‘SACRIFICE IS THE NAVEL OF THE UNIVERSE’- ON SACRIFICE AND STARS (Post No.4970)

Written by London Swaminathan 

 

Date: 2 May 2018

 

Time uploaded in London – 17-08 (British Summer Time)

 

Post No. 4970

 

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 ‘YAJNAO BHUVANASHYA NAABHIH’

Rig Veda says ‘Yajno Bhuvanasya Nabhi’ (RV1-164-35); the meaning of the mantra is “Sacrifice is the navel of  (Naabhih= navel, nest, home, birth place etc) the Universe. Sacrifice has many meanings in the Bhavad Gita. It does not mean only fire sacrifice; it means penance; life itself is a Yajna; giving something to God, community, society is sacrifice. Jnana Yajna, Tapo Yajna, Dravya Yajna are few of the Yajnas.

Prajapati, the creator, created human beings along with the sacrifice (yajna) and told the human beings to benefit through the yajnas.

 

Lord Krishna explains the different types of Yajnas in Chapter 4 in slokas/couplets 24-32.

 

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STARS ARE HOLY SOULS

In several cultures including the Greek culturestars portrayed as good and bad characters; but in Hindiusm stars are seen as positive signs only.

Satapata Brahmana says,

The stars are the souls of the righteous who go to heaven and Mahabharata also confirms it (Sata.Br.6-5-4-8 and Mbh 3-174/5).

Druva (Pole star), Sapta Rishis (Seven Seers= Ursa Major), Arundhati (Alcol), Agastya (Canopus),Trisanku (Southern Cross), Krittika (Pleiades) and Arudra (Betelgeuse) are some of them.

Though the popular story thinks that the little boy Druva is pole star, W H Robinson thinks that Sunahsepa of Rig Veda is (Cynosure=Sunahsepa) Pole Star.

Sangam Tamil Literature which is at least 2000 year old mentioned Sapta Rishis (7 seers in Ursa Major), Pole Star, Arundhati, Krittika (Pleiades) etc.

Even before 2000 years ago the beliefs were same from the Himalayas to Kanya Kumari.

 

The great Vedic seers, who by Varuna’s holy act had been exalted to the stars, and who shine both by night and day, have taught him wisdom.

Seers and Bears

Rishi is seer and Rikshaah is bears. The Sapta Rishi constellation (Ursa Major) is called Great Bear in Greek and other cultures.

Dr.Martin Haug says,

It is found only once in the Rig Veda (1-24-10). According to an account in the Satapata Brahmana (2-1-2-40 this name was afterwards changed into ‘Sapta Rishyah’ the Seven Rishis, by which name the stars of Ursa Major are called in the Vedic hymns (RV 10-82-2; AV 6-40-1) and in the classical Sanskrit writings. The sounds of Riksha ‘bear’ and Rishi ‘seer-prophet’ were so near to one another, at  that time when they commenced to deify those great founders of Brahmanism nothing was more natural than to assign them a place in the sky and make them one of the brightest and most beautiful constellations.”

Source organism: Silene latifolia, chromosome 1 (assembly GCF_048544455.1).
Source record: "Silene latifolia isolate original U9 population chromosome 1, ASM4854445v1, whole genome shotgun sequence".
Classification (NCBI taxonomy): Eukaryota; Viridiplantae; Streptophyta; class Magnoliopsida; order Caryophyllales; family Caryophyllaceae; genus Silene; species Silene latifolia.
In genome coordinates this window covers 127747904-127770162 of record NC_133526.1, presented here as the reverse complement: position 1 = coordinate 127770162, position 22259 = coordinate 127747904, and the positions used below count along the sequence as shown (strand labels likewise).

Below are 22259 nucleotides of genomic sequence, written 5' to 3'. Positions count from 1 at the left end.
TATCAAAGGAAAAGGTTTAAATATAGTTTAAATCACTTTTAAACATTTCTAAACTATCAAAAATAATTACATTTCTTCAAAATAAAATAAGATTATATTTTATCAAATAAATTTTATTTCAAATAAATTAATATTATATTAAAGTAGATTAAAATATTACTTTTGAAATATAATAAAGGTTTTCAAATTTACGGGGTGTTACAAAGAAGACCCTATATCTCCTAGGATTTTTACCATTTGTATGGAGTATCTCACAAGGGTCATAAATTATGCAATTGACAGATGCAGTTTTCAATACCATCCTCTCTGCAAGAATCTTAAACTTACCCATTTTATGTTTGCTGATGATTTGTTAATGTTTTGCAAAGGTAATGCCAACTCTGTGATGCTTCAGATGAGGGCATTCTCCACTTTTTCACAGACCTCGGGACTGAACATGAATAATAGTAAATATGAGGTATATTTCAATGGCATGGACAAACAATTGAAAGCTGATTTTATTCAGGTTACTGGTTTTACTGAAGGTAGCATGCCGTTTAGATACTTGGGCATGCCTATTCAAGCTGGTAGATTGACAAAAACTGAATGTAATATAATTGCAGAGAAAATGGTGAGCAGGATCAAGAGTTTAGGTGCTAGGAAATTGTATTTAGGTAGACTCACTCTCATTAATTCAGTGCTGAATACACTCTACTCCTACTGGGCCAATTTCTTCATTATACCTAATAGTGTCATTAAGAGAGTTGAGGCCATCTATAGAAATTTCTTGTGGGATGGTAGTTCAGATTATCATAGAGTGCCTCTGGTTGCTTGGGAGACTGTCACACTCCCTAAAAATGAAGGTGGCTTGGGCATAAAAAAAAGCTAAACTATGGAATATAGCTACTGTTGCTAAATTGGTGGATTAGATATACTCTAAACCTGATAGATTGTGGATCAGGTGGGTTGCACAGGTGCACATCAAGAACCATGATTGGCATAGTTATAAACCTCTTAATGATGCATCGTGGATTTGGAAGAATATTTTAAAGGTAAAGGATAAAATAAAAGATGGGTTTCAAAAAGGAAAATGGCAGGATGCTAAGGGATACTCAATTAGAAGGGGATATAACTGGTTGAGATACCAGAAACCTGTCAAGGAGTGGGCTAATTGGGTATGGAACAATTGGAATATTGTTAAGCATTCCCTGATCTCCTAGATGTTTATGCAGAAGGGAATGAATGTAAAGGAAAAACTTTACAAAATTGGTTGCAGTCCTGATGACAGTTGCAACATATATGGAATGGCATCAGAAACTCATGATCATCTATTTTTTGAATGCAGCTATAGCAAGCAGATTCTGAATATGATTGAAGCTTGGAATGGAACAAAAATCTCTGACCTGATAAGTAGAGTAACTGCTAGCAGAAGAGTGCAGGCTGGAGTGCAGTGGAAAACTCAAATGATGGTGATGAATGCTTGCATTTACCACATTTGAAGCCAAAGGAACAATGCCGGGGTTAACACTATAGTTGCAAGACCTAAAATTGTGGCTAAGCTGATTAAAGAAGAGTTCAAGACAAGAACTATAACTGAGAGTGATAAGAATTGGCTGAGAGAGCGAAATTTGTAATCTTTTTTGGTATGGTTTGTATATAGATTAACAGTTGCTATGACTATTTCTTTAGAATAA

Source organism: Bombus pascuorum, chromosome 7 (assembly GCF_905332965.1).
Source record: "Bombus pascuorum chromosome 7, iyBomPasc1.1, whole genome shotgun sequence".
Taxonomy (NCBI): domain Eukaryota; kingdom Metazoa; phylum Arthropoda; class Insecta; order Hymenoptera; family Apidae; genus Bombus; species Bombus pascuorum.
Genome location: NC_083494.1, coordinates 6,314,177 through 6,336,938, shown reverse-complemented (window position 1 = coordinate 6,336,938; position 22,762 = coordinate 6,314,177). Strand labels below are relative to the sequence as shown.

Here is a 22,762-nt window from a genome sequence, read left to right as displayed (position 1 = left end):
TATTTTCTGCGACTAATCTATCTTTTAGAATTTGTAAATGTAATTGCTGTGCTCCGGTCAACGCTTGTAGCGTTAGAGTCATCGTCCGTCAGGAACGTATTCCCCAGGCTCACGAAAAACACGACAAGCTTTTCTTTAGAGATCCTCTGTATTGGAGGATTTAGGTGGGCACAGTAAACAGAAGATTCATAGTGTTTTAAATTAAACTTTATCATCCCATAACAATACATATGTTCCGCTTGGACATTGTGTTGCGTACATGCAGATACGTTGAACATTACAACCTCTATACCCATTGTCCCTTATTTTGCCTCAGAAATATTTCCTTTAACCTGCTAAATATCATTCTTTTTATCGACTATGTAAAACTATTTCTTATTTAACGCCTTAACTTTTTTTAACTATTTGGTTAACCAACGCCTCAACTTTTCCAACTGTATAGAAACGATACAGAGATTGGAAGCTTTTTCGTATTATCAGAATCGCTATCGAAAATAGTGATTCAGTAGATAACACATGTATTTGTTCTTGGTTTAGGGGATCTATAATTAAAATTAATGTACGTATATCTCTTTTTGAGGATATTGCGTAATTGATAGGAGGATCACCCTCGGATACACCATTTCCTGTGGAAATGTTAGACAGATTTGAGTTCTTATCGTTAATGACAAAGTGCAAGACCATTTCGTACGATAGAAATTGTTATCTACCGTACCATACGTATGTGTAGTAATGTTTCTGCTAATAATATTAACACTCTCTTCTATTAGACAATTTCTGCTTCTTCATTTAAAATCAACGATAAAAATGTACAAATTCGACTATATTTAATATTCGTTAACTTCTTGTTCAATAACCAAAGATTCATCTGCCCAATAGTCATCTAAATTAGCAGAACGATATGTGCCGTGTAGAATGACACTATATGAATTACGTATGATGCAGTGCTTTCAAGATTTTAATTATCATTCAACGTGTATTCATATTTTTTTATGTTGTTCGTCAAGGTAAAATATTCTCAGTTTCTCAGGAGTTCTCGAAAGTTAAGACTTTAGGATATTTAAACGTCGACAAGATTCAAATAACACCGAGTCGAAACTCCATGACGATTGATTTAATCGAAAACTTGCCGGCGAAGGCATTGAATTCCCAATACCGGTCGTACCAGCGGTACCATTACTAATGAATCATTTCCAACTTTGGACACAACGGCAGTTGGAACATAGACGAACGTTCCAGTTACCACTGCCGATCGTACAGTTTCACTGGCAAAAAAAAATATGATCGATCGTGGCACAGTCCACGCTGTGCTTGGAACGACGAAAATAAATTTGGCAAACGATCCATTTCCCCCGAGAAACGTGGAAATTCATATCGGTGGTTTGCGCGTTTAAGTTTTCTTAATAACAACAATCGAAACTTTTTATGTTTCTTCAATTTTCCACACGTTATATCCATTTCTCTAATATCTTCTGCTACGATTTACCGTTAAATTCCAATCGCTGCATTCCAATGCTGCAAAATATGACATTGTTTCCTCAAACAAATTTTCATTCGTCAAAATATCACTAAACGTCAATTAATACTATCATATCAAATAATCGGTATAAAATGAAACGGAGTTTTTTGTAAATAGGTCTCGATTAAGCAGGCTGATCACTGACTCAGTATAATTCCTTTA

There is no doubt that the same constellation is alluded to under both names – rikshaah and sapta rishyah.

The seven wise and divine Rishis, with hymns, with metres with ritual forms, according to the prescribed measures, contemplating the path of the ancients, have followed it, like charioteers, seizing the reins 9Rig Veda 10-130-7).

Every Brahmin family of India claims to be descended from one or other of the Seven Great Rishis or sages, who were exalted to the stars of constellation, called Ursa Major (the Great Bear) in the West; but in India it is Sapta Rishayah.

THE ASVINS

The meaning is ‘possessors of horses’. They were two stars, said to appear in the sky before dawn, in a golden chariot drawn by horses or birds. They were also the physicians of the gods (Aitareya Brahmana 1-18)

They have mythological correspondence with the Castor and Pollux of the Greeks They are presiding divinities of the zodiacal asterism named from them. ; and which is figured as  a horse’s head from their name, and not from any fancied resemblance.

This constellation, at the time of vernal equinox appears in the heavens just before the dawn. That was the time for certain sacrifices in the olden days.

Asvins are also called Dasras (destroying, destructive, giving marvellous aid, overcoming enemies, doing wonderful deeds, worthy to be seen, handsome, beautiful, applied to the Asvins as being the destroyers of diseases.